Exploring Immunotherapy Side Effects
Researchers have reviewed 125 clinical trials of immunotherapy drugs, finding that around two-thirds of patients experience side effects from the drugs. The study, published April 25 in JAMA Oncology, looked specifically at trials of immune checkpoint inhibitors targeting the proteins PD-1 or PD-L1. The most common side effects were fatigue, itchy skin and diarrhea. Adverse events grade 3 (considered severe) or higher were reported in 14% of patients. Out of 18,353 patients in trials that reported whether treatment-related deaths occurred, 82 patients died of adverse events related to checkpoint inhibitors. Meanwhile, a second JAMA Oncology study published the same day looked at whether side effects were associated with treatment response in patients with non-small cell lung cancer. Of 73 patients on checkpoint inhibitors, 25 had immune-related skin reactions. Patients who had complete or partial responses to therapy were more likely to have these side effects. The researchers also analyzed immune cells called T cells found in the skin lesions and lungs of these patients. T cells attack when they recognize specific molecules, called antigens, on other cells. The researchers found the T cells in the patients who responded to therapy were recognizing the same antigens in both the skin and the lungs.
Prior Authorization: An Obstacle to Care?
Insurers require that doctors get prior authorization before giving certain treatments, including some drugs, surgeries and radiation. A survey of radiation oncologists indicates that many view this requirement as a burden. The American Society for Radiation Oncology (ASTRO) sent the survey out to its members, getting 673 responses. They found that 93% of these radiation oncologists believed that prior authorization delayed their ability to give patients life-saving treatments. Nearly one-third said that delays lasted more than five days on average. The physicians also said that the prior authorization gave them extra work; 63% of respondents said they or their practice had brought on additional staff in the last year to deal with prior authorizations. A previous ASTRO survey showed that radiation oncologists viewed prior authorization as the No. 1 challenge facing the field. “Radiation oncologists increasingly are restricted from exercising our clinical judgment in what is in the best interest of the patient, yet we are held accountable for the outcomes of treatments where decisions have been taken out of our hands,” Vivek Kavadi, vice chair of ASTRO’s Payer Relations Subcommittee and a radiation oncologist at Texas Oncology, said in a press release.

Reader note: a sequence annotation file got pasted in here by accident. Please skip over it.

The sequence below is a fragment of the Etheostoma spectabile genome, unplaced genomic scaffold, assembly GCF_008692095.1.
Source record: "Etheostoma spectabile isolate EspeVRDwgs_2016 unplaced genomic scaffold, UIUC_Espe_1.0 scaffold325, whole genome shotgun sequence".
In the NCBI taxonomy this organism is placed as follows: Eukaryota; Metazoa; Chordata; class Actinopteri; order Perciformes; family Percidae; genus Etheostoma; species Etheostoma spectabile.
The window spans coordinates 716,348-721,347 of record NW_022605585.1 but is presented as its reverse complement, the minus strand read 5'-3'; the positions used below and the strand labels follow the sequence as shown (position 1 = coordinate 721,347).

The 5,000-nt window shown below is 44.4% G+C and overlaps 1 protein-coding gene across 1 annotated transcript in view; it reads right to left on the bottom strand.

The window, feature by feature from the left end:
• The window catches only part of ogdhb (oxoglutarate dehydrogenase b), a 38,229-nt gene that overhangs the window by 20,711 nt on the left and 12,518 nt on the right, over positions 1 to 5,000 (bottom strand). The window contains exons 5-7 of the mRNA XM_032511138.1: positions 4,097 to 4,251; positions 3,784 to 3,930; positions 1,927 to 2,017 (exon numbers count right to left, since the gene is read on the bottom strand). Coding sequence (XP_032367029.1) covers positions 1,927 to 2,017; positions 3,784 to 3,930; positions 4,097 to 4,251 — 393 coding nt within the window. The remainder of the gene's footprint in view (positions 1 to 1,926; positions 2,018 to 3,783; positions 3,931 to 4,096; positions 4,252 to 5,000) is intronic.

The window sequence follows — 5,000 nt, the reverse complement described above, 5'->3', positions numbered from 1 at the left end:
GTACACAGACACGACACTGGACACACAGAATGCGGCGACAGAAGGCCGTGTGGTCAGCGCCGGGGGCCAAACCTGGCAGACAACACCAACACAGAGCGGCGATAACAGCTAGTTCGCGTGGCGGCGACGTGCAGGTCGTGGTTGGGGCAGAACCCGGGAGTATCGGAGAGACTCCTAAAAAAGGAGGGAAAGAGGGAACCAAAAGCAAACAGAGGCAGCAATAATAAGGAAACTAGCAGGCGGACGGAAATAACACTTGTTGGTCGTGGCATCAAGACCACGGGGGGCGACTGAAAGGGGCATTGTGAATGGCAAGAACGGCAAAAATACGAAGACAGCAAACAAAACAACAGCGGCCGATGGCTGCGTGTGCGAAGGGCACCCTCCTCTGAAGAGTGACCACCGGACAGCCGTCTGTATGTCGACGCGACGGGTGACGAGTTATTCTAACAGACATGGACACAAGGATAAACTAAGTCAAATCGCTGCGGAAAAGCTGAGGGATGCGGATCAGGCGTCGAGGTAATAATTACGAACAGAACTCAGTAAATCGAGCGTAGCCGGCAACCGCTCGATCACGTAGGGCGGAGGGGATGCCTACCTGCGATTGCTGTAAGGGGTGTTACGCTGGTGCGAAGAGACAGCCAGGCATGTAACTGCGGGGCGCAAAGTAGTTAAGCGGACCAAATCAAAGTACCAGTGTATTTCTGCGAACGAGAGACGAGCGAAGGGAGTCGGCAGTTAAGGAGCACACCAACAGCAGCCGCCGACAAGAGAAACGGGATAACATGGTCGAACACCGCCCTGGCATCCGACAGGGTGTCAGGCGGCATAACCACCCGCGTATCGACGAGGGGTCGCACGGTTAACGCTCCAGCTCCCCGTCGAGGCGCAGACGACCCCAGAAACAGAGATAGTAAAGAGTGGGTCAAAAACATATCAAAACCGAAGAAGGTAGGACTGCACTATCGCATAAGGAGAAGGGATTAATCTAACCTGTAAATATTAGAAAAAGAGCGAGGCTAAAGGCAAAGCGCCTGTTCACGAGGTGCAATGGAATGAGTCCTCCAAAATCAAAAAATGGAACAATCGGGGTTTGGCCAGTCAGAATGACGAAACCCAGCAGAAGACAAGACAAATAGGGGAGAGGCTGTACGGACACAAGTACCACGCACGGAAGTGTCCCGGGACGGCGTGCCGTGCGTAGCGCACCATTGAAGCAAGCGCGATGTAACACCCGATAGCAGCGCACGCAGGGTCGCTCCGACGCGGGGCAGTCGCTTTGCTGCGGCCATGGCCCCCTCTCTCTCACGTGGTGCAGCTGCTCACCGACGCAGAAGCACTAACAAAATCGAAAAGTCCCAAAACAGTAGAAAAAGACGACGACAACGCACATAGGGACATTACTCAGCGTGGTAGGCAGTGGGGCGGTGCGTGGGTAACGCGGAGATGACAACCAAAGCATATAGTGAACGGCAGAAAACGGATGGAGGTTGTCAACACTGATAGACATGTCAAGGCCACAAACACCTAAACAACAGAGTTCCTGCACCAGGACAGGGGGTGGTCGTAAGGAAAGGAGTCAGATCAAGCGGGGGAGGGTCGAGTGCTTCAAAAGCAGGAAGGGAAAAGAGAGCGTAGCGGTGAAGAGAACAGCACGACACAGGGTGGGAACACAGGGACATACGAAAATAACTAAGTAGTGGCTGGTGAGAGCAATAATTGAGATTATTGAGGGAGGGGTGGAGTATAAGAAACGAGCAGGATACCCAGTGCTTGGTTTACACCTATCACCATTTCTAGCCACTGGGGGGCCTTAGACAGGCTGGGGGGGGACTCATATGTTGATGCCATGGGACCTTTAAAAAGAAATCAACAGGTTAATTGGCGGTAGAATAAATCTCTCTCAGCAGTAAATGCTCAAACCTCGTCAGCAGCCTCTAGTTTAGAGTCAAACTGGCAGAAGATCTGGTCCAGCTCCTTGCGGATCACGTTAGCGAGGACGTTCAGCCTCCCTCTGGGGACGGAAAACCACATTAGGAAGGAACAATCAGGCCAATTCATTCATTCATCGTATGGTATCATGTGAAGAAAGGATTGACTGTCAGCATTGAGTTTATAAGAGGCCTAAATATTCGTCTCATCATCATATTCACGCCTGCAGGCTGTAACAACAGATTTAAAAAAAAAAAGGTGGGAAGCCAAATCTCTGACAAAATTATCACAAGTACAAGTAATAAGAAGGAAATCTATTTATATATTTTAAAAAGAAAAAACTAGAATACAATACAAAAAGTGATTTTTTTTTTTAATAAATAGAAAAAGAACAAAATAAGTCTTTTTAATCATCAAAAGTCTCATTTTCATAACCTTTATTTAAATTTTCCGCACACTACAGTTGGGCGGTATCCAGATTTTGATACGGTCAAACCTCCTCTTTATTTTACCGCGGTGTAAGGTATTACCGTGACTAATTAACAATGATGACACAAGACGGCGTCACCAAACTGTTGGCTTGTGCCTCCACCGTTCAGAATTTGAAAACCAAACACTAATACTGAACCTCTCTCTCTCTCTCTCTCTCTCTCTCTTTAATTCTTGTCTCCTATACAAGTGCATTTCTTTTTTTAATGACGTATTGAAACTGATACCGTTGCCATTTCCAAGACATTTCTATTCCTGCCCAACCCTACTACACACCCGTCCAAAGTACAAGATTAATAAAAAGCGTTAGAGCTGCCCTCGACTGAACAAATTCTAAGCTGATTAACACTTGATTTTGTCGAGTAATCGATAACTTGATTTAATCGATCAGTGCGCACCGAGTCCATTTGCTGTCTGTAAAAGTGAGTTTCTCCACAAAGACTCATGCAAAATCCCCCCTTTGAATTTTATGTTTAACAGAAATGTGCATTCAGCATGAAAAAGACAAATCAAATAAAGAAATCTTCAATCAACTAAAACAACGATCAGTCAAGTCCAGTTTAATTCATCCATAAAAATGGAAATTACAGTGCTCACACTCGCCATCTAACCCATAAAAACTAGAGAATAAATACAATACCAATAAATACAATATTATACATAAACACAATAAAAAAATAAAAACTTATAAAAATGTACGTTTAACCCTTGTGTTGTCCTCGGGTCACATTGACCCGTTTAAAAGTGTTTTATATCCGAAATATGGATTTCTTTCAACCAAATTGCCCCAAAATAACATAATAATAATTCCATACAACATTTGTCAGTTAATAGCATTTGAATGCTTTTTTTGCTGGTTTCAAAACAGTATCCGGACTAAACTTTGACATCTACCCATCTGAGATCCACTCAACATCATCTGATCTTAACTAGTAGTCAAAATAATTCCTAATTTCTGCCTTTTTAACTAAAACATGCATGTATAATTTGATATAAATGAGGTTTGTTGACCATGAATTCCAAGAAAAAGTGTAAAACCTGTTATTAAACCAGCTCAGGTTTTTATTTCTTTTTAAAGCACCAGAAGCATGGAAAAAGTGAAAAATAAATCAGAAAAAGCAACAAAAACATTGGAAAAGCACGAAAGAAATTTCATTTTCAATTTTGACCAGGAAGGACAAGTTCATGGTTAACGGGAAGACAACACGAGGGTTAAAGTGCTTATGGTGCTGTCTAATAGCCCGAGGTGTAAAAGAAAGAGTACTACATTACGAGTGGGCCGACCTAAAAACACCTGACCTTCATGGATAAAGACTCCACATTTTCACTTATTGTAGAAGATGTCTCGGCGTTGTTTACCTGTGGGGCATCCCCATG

Another Immunotherapy Approval
The U.S. Food and Drug Administration on April 19 issued another approval for Keytruda (pembrolizumab), an immune checkpoint inhibitor. Keytruda combined with the targeted therapy Inlyta (axitinib) is now approved for patients with advanced kidney cancer. Previously, Inlyta given alone was approved for kidney cancer. Other checkpoint inhibitors have also been approved for treating advanced kidney cancer in the past.
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